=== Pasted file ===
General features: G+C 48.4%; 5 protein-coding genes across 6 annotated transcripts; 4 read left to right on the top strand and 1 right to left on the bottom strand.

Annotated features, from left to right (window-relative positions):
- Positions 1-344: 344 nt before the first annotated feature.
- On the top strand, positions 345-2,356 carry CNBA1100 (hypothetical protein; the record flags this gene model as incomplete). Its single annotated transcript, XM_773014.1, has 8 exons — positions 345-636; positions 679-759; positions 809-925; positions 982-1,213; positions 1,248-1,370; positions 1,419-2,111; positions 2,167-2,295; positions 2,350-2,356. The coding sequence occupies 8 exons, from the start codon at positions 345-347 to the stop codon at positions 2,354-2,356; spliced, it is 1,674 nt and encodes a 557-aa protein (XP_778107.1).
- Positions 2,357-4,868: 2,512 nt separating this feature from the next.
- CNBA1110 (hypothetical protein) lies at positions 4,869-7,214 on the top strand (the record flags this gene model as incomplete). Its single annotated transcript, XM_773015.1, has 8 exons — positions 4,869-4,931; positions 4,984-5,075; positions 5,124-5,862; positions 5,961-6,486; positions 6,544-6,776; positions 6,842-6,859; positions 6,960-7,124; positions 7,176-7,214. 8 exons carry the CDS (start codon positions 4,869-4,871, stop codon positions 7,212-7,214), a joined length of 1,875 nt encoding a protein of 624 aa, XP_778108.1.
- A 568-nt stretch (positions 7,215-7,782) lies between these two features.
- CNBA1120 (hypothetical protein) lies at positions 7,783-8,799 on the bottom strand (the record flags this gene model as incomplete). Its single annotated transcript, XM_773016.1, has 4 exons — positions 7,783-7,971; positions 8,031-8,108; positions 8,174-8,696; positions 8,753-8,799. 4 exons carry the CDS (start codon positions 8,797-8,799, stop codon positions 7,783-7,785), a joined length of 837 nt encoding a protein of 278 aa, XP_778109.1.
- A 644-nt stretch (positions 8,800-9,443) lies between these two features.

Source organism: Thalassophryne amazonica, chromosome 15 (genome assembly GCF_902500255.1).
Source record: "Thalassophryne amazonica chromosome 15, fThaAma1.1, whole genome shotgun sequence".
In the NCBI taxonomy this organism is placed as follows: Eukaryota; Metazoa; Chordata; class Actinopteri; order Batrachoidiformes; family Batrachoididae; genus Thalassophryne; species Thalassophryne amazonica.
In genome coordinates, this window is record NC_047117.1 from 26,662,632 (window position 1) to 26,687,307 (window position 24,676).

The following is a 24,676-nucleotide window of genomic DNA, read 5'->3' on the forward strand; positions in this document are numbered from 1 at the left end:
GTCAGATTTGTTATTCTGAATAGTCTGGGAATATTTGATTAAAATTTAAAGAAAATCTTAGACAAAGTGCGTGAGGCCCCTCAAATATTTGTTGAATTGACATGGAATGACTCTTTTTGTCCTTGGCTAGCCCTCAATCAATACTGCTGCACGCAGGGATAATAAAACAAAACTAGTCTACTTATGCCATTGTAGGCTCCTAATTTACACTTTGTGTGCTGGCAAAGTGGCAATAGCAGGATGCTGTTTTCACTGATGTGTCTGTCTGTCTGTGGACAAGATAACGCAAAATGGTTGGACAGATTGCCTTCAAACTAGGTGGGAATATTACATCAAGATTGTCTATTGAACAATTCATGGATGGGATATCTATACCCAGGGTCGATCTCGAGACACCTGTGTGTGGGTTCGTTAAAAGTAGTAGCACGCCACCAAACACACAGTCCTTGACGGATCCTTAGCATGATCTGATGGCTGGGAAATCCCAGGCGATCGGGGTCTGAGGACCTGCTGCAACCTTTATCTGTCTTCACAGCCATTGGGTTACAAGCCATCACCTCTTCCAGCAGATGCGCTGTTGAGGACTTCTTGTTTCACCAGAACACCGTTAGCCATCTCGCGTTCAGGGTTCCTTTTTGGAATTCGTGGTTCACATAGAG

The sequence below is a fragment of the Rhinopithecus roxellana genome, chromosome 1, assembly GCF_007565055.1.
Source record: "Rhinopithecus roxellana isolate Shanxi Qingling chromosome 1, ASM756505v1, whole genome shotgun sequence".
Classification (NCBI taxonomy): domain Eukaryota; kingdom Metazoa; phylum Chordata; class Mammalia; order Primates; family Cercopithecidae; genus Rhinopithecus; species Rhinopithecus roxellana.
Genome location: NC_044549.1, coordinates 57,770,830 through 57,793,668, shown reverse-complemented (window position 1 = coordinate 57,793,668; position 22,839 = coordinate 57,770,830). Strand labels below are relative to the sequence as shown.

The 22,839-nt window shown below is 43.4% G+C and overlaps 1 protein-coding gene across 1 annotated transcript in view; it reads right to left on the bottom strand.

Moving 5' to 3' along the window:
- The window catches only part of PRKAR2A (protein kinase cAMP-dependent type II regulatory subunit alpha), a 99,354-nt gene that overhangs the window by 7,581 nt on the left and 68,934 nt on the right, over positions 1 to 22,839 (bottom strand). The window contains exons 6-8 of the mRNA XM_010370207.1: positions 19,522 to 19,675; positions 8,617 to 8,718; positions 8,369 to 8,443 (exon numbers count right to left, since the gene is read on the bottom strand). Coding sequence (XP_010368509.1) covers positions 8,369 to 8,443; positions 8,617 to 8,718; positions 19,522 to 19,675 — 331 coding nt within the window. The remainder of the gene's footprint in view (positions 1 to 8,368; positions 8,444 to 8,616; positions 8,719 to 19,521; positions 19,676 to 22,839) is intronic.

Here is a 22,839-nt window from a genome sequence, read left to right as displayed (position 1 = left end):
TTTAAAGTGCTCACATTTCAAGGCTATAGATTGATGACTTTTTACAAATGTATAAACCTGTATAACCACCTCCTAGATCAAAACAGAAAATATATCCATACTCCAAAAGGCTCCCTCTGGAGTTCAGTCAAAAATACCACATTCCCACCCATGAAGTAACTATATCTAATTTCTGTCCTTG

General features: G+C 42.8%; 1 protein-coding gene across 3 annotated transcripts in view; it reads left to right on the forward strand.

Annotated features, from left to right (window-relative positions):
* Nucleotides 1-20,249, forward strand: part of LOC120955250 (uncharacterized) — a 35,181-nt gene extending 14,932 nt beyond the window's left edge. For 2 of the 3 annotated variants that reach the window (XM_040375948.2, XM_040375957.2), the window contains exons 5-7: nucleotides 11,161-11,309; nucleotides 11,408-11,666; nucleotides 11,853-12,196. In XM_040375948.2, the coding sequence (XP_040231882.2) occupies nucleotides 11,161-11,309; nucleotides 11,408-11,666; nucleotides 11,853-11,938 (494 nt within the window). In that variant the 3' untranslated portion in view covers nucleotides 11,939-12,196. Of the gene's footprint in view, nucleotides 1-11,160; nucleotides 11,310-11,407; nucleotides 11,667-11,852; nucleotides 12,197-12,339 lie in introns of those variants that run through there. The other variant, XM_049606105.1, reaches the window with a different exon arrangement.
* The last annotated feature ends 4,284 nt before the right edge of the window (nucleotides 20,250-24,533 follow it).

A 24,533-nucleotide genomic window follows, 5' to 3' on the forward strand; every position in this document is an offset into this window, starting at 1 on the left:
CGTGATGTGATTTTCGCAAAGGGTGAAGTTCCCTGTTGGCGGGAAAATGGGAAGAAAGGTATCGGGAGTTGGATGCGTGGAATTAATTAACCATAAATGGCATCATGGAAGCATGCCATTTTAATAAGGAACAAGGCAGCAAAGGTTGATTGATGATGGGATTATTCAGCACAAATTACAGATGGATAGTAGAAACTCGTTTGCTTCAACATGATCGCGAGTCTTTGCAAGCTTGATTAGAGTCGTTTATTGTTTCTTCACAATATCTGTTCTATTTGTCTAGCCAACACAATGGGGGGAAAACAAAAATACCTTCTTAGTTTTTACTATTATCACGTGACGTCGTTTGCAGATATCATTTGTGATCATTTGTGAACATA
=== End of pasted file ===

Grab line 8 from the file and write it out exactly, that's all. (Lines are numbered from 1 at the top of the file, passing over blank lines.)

- CNBA1120 (hypothetical protein) lies at positions 7,783-8,799 on the bottom strand (the record flags this gene model as incomplete). Its single annotated transcript, XM_773016.1, has 4 exons — positions 7,783-7,971; positions 8,031-8,108; positions 8,174-8,696; positions 8,753-8,799. 4 exons carry the CDS (start codon positions 8,797-8,799, stop codon positions 7,783-7,785), a joined length of 837 nt encoding a protein of 278 aa, XP_778109.1.